"Men Lied To Them, And So They Went To Die"

(Magill's Quotations in Context)

Context: This sonnet deals with both the tragedy and the triumph of man's noble sacrifice in deceived and unavailing efforts to champion truth and goodness. For man's destiny is to lose himself in an unfortunate, unappreciated cause or to endure the long misery of disillusionment and purposelessness. "For life deals thus with Man;/ To die alone deceived or with the mass,/ Or disillusioned to complete his span." Those who die in battle united in a common cause, though they are exhorted and commanded by the lies of others, are fortunate to have their purposeful visions. Those who are not fortunate enough to die for their concept of truth are likely to live to see their truth for what it is–a lie. Even the sceptics offer themselves through natural inclination and trust that somehow they will not have died in vain. Since self-sacrifice is natural to man, even necessary to him, all great incidents of such sacrifice are similar; the participants are equally victimized, the tragic consequences are equally unavoidable. Thermopylae and Golgotha are one, "the young dead legions in the narrow pass;/ The stark black cross against the setting sun." The poem begins:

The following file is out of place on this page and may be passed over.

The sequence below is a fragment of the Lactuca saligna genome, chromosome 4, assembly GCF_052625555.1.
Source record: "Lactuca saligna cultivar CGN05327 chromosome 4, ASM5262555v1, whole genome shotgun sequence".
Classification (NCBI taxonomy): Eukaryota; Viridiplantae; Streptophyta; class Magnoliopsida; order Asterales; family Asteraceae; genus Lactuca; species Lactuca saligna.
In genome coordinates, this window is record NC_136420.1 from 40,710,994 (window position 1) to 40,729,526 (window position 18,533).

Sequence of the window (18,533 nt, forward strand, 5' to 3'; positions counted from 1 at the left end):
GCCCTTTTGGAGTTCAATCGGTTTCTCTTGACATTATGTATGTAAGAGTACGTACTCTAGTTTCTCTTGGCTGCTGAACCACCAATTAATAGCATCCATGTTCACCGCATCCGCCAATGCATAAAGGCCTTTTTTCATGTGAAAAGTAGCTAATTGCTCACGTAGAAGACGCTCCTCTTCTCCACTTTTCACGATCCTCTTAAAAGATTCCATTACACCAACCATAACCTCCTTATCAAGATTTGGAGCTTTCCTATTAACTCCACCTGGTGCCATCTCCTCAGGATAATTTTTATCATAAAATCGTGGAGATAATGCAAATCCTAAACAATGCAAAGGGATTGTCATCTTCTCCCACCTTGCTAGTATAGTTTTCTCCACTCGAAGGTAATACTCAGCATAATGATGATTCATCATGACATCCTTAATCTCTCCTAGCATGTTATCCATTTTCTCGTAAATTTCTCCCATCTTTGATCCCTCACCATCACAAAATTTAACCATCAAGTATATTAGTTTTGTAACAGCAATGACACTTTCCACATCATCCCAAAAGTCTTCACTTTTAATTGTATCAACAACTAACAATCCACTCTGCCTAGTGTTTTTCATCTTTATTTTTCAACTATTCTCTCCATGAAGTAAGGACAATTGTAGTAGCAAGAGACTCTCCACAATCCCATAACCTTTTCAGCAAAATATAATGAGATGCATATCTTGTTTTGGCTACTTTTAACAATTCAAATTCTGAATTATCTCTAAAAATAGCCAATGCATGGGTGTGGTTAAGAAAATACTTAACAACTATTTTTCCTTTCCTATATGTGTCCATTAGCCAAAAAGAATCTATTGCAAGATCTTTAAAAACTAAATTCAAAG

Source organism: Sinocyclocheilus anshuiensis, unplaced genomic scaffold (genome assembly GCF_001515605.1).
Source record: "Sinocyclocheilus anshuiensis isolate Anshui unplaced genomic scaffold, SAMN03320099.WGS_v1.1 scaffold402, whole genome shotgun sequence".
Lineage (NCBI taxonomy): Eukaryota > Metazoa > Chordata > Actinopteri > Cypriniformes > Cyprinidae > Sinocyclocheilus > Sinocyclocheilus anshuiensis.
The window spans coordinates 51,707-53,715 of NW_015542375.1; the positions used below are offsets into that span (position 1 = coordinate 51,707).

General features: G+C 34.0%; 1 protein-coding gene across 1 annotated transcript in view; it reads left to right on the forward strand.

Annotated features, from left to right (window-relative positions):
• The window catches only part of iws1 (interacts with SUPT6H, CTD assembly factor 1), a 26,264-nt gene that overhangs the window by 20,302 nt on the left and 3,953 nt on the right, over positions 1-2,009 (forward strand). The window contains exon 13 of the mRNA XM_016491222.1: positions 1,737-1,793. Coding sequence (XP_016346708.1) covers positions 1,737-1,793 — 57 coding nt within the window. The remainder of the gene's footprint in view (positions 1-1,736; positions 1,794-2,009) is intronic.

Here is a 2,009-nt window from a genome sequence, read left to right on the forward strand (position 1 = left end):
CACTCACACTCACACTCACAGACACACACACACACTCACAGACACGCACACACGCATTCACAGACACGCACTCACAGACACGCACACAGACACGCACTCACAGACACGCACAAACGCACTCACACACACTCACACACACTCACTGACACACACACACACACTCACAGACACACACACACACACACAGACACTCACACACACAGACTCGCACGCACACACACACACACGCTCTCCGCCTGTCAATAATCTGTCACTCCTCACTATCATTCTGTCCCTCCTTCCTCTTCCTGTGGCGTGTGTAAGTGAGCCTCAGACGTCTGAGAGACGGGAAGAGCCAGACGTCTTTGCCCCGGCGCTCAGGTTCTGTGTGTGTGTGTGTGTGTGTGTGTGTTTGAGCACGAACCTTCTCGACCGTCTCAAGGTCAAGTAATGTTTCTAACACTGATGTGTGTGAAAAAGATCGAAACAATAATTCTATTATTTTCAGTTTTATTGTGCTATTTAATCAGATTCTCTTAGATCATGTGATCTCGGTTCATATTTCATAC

Men lied to them, and so they went to die.
Some fell, unknowing that they were deceived,
And some escaped, and bitterly bereaved,
Beheld the truth they loved shrink to a lie. . . .